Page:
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where he was appointed assistant' in the regimental hospital. This change was a vast improvement in Mr. C.'s condition ; and happy was the day, also, on which it took place, for the sake of the sick patients; for, Silas Tomken Cumberbatch's amusing stories, they said, did them more good than all the “ doctor's physic!” Many ludicrous dialogues sometimes occurred between Mr. C. and his new disciples; particularly with the “ geographer.” The following are some of these dialogues.

If he began talking to one or two of his comrades, (for they were all on a perfect equality, except, that those who went through their exercise the best, stretched their necks a little above the “awkward squad;" in which ignoble class Mr. C. was placed, as the pre-eminent member, almost by acclamation.) If he began to speak, notwithstanding, to one or two, others drew near, increasing momently, till by and by the sick beds were deserted, and Mr. C. formed the centre of a large circle.

On one occasion, he told them of the Peloponnesian war, which lasted twenty-seven years. “ There must have been famous promotion there,” said one poor fellow, haggard as a death's head. Another, tottering with disease, ejaculated, “can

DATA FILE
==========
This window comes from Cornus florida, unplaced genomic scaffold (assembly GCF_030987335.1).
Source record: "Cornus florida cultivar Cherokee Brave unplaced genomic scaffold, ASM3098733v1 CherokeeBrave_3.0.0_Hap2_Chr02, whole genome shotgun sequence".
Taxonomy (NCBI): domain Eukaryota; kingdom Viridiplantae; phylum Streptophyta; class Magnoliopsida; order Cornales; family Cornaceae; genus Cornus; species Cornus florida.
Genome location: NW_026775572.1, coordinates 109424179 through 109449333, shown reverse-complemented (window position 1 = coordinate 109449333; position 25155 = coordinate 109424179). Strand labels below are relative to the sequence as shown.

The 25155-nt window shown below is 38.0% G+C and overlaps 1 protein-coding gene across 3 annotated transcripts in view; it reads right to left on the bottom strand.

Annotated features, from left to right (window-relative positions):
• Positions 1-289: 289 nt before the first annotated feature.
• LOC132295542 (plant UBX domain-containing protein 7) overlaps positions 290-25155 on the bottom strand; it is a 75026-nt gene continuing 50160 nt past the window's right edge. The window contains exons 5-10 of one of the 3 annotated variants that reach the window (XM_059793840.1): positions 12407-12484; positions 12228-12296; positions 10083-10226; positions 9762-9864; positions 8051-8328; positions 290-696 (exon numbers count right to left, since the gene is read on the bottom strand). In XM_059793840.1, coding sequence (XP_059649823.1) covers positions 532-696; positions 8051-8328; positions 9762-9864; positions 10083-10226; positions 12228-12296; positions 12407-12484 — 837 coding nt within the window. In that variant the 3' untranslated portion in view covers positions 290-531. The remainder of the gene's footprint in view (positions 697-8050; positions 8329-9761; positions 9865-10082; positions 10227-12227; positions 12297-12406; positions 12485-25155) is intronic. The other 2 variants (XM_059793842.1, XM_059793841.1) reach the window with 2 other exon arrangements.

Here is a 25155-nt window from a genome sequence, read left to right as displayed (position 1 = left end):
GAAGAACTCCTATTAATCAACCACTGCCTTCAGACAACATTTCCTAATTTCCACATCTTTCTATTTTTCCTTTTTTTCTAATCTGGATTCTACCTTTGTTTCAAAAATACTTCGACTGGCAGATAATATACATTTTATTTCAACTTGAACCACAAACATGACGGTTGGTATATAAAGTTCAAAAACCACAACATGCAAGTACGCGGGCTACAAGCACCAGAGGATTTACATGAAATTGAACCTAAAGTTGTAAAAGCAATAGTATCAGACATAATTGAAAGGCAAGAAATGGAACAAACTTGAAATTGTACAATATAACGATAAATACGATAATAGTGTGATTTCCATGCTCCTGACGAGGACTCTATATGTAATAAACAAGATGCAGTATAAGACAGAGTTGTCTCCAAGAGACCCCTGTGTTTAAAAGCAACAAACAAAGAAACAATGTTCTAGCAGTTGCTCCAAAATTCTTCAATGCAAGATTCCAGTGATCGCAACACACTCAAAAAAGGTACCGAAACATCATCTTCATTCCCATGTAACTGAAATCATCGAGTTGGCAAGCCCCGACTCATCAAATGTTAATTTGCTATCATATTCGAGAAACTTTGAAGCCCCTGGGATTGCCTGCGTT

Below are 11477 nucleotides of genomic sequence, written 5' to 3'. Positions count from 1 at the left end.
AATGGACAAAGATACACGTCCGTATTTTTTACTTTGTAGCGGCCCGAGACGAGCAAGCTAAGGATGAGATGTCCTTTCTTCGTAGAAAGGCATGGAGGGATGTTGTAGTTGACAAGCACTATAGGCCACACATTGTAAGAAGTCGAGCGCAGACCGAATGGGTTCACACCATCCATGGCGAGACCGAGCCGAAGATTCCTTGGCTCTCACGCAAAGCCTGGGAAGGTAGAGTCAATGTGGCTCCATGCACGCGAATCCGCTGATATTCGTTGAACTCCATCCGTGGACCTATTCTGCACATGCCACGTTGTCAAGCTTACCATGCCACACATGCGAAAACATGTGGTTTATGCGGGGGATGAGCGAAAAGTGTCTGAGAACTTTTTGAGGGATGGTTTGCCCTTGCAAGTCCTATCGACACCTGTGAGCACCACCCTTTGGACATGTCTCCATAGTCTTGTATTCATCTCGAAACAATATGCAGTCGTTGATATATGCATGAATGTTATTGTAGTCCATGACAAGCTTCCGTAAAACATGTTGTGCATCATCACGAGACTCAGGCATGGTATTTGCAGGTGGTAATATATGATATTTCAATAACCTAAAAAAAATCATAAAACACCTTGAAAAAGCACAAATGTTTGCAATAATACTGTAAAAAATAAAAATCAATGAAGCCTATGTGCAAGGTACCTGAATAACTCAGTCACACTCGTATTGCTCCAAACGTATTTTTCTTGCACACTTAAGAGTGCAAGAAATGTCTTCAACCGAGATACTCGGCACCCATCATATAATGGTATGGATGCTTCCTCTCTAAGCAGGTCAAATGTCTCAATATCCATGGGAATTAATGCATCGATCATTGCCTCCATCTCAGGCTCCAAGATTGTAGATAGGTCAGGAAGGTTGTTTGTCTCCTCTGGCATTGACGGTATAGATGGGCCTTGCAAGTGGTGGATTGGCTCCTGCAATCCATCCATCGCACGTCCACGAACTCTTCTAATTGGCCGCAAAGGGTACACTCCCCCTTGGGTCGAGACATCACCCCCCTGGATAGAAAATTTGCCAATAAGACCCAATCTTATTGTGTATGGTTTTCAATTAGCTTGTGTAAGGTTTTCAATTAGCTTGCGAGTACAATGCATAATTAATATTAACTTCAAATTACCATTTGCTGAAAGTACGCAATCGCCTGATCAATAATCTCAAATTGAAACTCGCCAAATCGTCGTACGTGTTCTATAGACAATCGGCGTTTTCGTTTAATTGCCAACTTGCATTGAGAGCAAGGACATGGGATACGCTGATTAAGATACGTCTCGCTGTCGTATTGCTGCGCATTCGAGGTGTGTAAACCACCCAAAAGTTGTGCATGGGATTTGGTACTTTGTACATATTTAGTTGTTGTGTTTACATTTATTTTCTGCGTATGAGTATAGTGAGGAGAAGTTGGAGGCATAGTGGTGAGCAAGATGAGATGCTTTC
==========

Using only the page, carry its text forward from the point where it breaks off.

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you tell, Silas, how many from the rauks ?”

He now still more excited their wonderment, by recapitulating the feats of Archimedes. As the narrative proceeded, one restrained his scepticism, till he was almost ready to burst, and then vociferated, “Silas, that's a lie !” “D'ye think so ?” said Mr. C. smiling, and went on with his story. The idea, however, got amongst them, that Silas's fancy was on the stretch, when Mr. C. finding that this tact would not do, changed his subject, and told them of a famous general, called Alexander the Great. As by a magic spell, the flagging attention was revived, and several, at the same moment, to testify their eagerness, called out, “ The general ! The general !"